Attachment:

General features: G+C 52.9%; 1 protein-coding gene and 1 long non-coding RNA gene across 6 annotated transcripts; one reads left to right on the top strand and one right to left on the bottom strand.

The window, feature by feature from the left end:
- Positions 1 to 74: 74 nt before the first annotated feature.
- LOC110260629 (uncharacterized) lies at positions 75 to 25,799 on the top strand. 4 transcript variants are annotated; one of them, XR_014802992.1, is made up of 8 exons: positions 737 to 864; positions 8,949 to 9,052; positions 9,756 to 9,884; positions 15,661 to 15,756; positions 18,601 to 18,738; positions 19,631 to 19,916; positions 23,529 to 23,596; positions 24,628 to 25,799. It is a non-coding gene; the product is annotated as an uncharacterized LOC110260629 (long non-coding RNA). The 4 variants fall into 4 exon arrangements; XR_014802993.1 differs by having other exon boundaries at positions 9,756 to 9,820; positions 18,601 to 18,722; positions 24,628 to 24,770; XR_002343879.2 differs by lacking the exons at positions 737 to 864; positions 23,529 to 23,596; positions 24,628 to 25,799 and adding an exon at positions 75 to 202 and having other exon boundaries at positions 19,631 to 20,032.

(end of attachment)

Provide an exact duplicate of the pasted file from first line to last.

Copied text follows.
General features: G+C 52.9%; 1 protein-coding gene and 1 long non-coding RNA gene across 6 annotated transcripts; one reads left to right on the top strand and one right to left on the bottom strand.

The window, feature by feature from the left end:
- Positions 1 to 74: 74 nt before the first annotated feature.
- LOC110260629 (uncharacterized) lies at positions 75 to 25,799 on the top strand. 4 transcript variants are annotated; one of them, XR_014802992.1, is made up of 8 exons: positions 737 to 864; positions 8,949 to 9,052; positions 9,756 to 9,884; positions 15,661 to 15,756; positions 18,601 to 18,738; positions 19,631 to 19,916; positions 23,529 to 23,596; positions 24,628 to 25,799. It is a non-coding gene; the product is annotated as an uncharacterized LOC110260629 (long non-coding RNA). The 4 variants fall into 4 exon arrangements; XR_014802993.1 differs by having other exon boundaries at positions 9,756 to 9,820; positions 18,601 to 18,722; positions 24,628 to 24,770; XR_002343879.2 differs by lacking the exons at positions 737 to 864; positions 23,529 to 23,596; positions 24,628 to 25,799 and adding an exon at positions 75 to 202 and having other exon boundaries at positions 19,631 to 20,032.